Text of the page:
Red Sox shuffle bench, add Cora

By Jim Callis

July 7, 2005

Though they’re the defending World Series champs and have a four-game lead in the American League East, the Red Sox aren’t above some fine-tuning. After designating reserve outfielder Jay Payton for assignment early Thursday—amid rumors it already has worked out a yet-to-be-announced deal for him—Boston made another move with its bench by picking up Alex Cora from Cleveland in exchange for Ramon Vazquez.

Cora, 29, signed with the Indians after the Dodgers nontendered him during the offseason. He served as a backup with Cleveland and will do the same for Boston, capable of playing both middle-infield positions and sticking out more with his glove than with his bat. He has good range and arm strength to go with average speed, but as a hitter he doesn’t produce for average or power and doesn’t draw many walks. He batted .205/.250/.288 with one homer, eight RBIs and six steals in 49 games for the Indians, and has career averages of .243/.310/.347 with 28 homers, 181 RBIs and 24 swipes in 733 contests. Cora will be eligible for free agency after the season.

Cora will play the role Boston had hoped Vazquez would fill after acquiring him in a trade with the Padres centering around Dave Roberts in December. But Vazquez, 28, hurt a quad muscle in April and was of little use to the Red Sox, hitting .197/.234/.230 in 61 at-bats before being demoted to Triple-A Pawtucket on Sunday. Vazquez was a regular for San Diego in 2002-03 before losing the second-base job to Mark Loretta and the shortstop job to Khalil Greene, and he hasn’t played well as a reserve the last two years. He’s more versatile than effective. He can play second, third and short, but he’s not much of a threat using an inside-out swing at the plate. He has good speed and instincts on the bases, and he’s more steady than spectacular in the field. Arbitration-eligible after the season, Vazquez is a career .259/.329/.337 hitter with six homers and 83 RBIs in 340 games.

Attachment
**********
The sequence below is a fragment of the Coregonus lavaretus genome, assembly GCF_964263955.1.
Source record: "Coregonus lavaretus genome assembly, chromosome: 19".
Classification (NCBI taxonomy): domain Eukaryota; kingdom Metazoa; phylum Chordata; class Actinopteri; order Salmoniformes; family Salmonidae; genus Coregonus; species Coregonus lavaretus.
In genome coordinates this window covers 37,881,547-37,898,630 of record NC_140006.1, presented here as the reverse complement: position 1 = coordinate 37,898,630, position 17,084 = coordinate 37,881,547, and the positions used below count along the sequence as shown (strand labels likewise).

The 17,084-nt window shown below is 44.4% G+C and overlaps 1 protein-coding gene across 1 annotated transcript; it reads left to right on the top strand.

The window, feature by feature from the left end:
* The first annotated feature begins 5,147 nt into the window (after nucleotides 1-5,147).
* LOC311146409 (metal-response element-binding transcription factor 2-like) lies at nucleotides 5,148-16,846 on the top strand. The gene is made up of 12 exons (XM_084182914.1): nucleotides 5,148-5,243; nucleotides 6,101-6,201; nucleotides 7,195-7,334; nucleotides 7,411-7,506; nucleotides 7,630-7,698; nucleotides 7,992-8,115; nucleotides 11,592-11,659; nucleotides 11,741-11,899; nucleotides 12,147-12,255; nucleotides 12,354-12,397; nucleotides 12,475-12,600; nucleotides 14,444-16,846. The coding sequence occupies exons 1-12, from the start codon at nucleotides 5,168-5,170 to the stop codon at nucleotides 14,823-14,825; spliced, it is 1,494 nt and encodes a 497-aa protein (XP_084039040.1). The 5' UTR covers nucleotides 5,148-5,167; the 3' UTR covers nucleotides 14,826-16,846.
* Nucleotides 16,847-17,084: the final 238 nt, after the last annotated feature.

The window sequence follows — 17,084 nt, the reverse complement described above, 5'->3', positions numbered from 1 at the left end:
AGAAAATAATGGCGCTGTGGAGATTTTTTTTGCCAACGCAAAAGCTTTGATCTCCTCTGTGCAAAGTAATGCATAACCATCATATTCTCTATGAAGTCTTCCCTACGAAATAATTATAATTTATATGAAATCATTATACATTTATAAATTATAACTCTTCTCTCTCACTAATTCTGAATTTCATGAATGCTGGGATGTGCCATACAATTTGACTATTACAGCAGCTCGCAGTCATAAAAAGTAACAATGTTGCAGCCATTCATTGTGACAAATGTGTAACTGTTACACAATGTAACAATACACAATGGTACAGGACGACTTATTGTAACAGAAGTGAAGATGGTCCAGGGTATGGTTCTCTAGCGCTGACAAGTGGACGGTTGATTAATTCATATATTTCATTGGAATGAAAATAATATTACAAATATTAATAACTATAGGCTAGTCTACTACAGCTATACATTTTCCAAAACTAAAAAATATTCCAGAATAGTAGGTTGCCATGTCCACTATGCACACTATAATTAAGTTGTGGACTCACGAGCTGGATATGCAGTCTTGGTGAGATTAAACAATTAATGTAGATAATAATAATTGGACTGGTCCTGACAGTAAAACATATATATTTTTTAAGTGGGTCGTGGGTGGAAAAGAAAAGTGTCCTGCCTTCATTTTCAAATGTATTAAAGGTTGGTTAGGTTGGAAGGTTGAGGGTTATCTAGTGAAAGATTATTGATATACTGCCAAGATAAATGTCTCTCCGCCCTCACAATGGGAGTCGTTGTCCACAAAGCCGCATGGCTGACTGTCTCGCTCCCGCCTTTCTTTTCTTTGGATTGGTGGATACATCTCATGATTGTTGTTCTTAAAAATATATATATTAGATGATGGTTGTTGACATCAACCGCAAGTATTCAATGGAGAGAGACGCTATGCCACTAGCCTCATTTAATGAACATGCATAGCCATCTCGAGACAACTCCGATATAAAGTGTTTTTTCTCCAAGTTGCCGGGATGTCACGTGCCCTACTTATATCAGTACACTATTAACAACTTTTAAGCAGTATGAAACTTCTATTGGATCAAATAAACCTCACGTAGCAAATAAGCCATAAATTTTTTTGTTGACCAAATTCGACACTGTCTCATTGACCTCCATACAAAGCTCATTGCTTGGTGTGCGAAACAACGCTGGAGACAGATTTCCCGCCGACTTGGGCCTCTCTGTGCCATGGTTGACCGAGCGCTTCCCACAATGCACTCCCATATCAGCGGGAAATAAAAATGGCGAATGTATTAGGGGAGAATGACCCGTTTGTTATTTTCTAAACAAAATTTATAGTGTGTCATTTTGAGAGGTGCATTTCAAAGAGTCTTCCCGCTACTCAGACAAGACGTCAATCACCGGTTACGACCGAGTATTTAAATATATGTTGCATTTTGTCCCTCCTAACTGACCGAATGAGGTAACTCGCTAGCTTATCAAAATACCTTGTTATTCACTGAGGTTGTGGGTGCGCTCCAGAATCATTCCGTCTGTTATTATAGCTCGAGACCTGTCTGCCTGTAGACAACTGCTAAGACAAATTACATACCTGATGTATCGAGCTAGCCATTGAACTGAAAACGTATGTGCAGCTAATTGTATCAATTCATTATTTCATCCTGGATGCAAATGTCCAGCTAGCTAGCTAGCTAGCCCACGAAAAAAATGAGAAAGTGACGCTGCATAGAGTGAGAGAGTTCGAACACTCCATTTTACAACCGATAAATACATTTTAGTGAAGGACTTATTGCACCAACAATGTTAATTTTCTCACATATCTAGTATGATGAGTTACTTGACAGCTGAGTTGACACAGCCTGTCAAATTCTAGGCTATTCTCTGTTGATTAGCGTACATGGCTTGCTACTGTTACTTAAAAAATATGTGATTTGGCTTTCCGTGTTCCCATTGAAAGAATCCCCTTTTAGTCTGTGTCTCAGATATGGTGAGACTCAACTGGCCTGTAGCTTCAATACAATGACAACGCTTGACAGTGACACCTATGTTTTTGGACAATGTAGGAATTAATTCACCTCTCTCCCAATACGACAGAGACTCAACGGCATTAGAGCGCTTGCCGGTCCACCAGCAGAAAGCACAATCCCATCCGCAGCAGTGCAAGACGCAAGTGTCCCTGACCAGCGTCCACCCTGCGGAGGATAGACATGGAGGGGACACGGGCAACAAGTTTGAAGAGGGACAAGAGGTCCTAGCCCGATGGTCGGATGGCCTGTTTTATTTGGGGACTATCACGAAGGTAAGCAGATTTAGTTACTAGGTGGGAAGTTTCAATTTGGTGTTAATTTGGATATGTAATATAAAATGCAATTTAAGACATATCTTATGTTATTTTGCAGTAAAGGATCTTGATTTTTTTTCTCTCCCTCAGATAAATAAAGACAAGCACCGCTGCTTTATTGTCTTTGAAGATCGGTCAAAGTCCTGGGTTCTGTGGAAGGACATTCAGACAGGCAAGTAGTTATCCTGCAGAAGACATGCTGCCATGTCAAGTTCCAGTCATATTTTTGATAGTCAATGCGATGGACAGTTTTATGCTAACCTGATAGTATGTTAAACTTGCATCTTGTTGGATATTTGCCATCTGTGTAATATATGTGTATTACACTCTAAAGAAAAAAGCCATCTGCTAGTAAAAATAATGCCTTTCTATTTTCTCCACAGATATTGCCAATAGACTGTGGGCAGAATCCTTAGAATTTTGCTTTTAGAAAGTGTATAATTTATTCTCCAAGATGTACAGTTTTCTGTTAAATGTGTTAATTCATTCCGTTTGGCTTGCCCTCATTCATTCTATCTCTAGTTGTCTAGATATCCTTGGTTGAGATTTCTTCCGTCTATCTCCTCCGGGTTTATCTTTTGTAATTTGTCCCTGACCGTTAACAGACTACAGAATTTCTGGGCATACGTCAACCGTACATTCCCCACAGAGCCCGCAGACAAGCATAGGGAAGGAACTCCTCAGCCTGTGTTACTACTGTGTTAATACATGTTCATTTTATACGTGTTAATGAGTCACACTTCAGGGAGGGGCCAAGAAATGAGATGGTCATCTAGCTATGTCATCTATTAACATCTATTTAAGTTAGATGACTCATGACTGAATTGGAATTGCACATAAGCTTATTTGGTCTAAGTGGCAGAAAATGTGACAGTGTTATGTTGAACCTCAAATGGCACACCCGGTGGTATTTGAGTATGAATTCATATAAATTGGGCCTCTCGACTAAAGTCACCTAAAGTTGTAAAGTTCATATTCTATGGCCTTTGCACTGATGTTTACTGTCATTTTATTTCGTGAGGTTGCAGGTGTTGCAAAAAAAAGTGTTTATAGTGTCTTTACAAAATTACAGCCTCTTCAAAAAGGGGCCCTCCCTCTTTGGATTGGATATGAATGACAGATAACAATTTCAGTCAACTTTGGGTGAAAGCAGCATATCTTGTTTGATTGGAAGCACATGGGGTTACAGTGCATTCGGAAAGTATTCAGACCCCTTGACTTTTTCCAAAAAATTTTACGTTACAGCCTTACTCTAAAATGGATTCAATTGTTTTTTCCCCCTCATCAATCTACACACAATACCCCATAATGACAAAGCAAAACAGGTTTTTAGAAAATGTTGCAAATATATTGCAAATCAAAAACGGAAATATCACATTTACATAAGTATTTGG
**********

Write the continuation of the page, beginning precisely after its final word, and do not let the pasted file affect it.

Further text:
News |

Add a Comment

comments powered by Disqus